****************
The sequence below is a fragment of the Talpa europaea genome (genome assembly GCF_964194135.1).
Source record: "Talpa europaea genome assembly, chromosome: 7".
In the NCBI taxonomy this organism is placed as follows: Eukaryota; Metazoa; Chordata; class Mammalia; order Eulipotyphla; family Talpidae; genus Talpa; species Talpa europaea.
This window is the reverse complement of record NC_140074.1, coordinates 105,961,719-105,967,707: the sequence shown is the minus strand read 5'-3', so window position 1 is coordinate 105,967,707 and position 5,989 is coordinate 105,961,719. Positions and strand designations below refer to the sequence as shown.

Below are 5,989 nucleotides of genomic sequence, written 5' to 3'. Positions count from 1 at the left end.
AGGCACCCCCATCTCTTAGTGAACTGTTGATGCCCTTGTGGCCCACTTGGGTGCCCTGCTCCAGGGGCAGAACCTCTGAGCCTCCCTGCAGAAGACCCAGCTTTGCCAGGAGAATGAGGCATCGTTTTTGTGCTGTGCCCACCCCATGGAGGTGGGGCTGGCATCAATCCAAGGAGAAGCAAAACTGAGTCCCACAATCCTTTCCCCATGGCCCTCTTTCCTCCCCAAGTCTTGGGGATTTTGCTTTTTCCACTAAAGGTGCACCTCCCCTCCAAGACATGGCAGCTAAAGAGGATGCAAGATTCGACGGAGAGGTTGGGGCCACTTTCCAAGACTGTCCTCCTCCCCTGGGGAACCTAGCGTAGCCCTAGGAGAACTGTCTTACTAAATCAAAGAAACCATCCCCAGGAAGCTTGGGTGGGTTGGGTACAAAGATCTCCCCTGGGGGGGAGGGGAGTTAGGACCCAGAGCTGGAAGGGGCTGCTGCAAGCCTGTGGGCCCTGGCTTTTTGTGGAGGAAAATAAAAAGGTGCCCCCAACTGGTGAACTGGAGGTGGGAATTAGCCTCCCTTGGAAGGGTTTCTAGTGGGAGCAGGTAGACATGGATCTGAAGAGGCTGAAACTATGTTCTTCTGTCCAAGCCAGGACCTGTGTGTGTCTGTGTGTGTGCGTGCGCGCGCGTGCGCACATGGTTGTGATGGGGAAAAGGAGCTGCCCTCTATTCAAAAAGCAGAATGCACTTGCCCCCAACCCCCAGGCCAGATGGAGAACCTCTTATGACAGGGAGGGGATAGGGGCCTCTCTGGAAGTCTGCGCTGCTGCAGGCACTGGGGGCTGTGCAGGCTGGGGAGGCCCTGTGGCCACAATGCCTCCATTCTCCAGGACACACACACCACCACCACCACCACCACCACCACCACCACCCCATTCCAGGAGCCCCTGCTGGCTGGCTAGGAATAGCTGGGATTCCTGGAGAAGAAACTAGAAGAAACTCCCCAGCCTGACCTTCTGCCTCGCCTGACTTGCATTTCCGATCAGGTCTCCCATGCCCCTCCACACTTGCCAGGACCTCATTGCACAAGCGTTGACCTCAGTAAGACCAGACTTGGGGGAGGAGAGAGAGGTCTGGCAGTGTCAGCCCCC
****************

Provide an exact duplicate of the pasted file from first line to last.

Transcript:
The sequence below is a fragment of the Talpa europaea genome (genome assembly GCF_964194135.1).
Source record: "Talpa europaea genome assembly, chromosome: 7".
In the NCBI taxonomy this organism is placed as follows: Eukaryota; Metazoa; Chordata; class Mammalia; order Eulipotyphla; family Talpidae; genus Talpa; species Talpa europaea.
This window is the reverse complement of record NC_140074.1, coordinates 105,961,719-105,967,707: the sequence shown is the minus strand read 5'-3', so window position 1 is coordinate 105,967,707 and position 5,989 is coordinate 105,961,719. Positions and strand designations below refer to the sequence as shown.

Below are 5,989 nucleotides of genomic sequence, written 5' to 3'. Positions count from 1 at the left end.
AGGCACCCCCATCTCTTAGTGAACTGTTGATGCCCTTGTGGCCCACTTGGGTGCCCTGCTCCAGGGGCAGAACCTCTGAGCCTCCCTGCAGAAGACCCAGCTTTGCCAGGAGAATGAGGCATCGTTTTTGTGCTGTGCCCACCCCATGGAGGTGGGGCTGGCATCAATCCAAGGAGAAGCAAAACTGAGTCCCACAATCCTTTCCCCATGGCCCTCTTTCCTCCCCAAGTCTTGGGGATTTTGCTTTTTCCACTAAAGGTGCACCTCCCCTCCAAGACATGGCAGCTAAAGAGGATGCAAGATTCGACGGAGAGGTTGGGGCCACTTTCCAAGACTGTCCTCCTCCCCTGGGGAACCTAGCGTAGCCCTAGGAGAACTGTCTTACTAAATCAAAGAAACCATCCCCAGGAAGCTTGGGTGGGTTGGGTACAAAGATCTCCCCTGGGGGGGAGGGGAGTTAGGACCCAGAGCTGGAAGGGGCTGCTGCAAGCCTGTGGGCCCTGGCTTTTTGTGGAGGAAAATAAAAAGGTGCCCCCAACTGGTGAACTGGAGGTGGGAATTAGCCTCCCTTGGAAGGGTTTCTAGTGGGAGCAGGTAGACATGGATCTGAAGAGGCTGAAACTATGTTCTTCTGTCCAAGCCAGGACCTGTGTGTGTCTGTGTGTGTGCGTGCGCGCGCGTGCGCACATGGTTGTGATGGGGAAAAGGAGCTGCCCTCTATTCAAAAAGCAGAATGCACTTGCCCCCAACCCCCAGGCCAGATGGAGAACCTCTTATGACAGGGAGGGGATAGGGGCCTCTCTGGAAGTCTGCGCTGCTGCAGGCACTGGGGGCTGTGCAGGCTGGGGAGGCCCTGTGGCCACAATGCCTCCATTCTCCAGGACACACACACCACCACCACCACCACCACCACCACCACCACCCCATTCCAGGAGCCCCTGCTGGCTGGCTAGGAATAGCTGGGATTCCTGGAGAAGAAACTAGAAGAAACTCCCCAGCCTGACCTTCTGCCTCGCCTGACTTGCATTTCCGATCAGGTCTCCCATGCCCCTCCACACTTGCCAGGACCTCATTGCACAAGCGTTGACCTCAGTAAGACCAGACTTGGGGGAGGAGAGAGAGGTCTGGCAGTGTCAGCCCCC